A rendering of Helga and Zohar side by side aboard the Orion spacecraft. (Image: NASA/Lockheed Martin/DLR)
NASA’s Artemis I mission, successfully launched at 1:47 a.m. EST on November 16 from the Kennedy Space Center in Florida, will travel 40,000 miles beyond the moon—farther from Earth than any human-crewed space mission has flown before. The historic trip was launched by the world’s largest rocket, the Space Launch System (SLS), nearly 50 years after NASA last sent humans to the moon. And while no humans are on board the Orion spacecraft, two fabricated crew members—“Luna Twins” Helga and Zohar—were assembled with thousands of sensors to obtain the best estimates yet of cosmic radiation exposure to human tissues during space travel.
July 2, 2021, 2:15PMUpdated December 30, 2021, 7:15AMNuclear NewsSusan Gallier
A hot cell at Argonne National Laboratory was used to demonstrate a process for purifying molybdenum-99, an important diagnostic medical isotope. (Photo: Wes Agresta/ANL)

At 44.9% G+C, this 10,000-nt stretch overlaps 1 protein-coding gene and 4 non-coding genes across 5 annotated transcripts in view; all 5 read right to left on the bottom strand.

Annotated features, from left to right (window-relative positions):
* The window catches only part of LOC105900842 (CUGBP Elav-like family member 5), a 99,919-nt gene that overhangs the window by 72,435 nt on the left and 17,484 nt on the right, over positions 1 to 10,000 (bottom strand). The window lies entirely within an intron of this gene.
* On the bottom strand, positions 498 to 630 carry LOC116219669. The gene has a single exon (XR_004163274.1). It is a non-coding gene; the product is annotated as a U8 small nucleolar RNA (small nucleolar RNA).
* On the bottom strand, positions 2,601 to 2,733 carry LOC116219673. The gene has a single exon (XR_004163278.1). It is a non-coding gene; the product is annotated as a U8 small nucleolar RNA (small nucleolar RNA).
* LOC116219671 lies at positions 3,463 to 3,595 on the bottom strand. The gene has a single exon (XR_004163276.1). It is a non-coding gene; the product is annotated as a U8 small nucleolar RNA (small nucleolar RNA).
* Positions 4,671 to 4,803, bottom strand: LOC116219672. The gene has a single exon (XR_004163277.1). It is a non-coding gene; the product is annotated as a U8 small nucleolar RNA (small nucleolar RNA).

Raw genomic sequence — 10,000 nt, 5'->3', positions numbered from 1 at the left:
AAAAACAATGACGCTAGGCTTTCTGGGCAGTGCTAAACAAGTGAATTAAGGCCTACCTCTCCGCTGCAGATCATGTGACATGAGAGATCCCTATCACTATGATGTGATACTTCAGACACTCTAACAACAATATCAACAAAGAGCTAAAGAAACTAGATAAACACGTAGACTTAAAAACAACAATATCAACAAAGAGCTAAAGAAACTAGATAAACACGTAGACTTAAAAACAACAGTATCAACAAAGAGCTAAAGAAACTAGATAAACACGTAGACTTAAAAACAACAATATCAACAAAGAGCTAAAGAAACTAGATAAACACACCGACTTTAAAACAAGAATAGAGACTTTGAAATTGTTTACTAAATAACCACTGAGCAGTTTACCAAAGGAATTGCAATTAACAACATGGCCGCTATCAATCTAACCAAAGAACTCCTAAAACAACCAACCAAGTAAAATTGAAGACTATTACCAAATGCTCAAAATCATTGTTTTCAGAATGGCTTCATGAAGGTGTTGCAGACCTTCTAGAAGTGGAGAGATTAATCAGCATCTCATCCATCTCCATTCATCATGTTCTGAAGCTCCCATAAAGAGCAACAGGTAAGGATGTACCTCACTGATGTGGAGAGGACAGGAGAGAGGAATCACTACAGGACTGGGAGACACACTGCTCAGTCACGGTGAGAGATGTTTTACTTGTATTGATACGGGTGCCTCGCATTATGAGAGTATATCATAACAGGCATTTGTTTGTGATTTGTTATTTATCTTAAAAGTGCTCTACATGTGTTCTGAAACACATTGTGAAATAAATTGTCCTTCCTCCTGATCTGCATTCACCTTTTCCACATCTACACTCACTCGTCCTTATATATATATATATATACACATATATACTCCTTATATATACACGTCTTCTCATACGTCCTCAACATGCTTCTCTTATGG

The biggest impact of radiation in our lives may come not from radiation itself, but from regulations and guidelines intended to control exposures to man-made sources that represent a small fraction of the natural radiation around us.
Decades of research have been unable to discern clear health impacts from low levels of ionizing radiation, leading to calls for a new research program—one with a strategic research agenda focused on how the scientific understanding of the health effects of low doses (below 100 millisievert) and low dose rates (less than 5 mSv per hour) can best be augmented, applied, and communicated.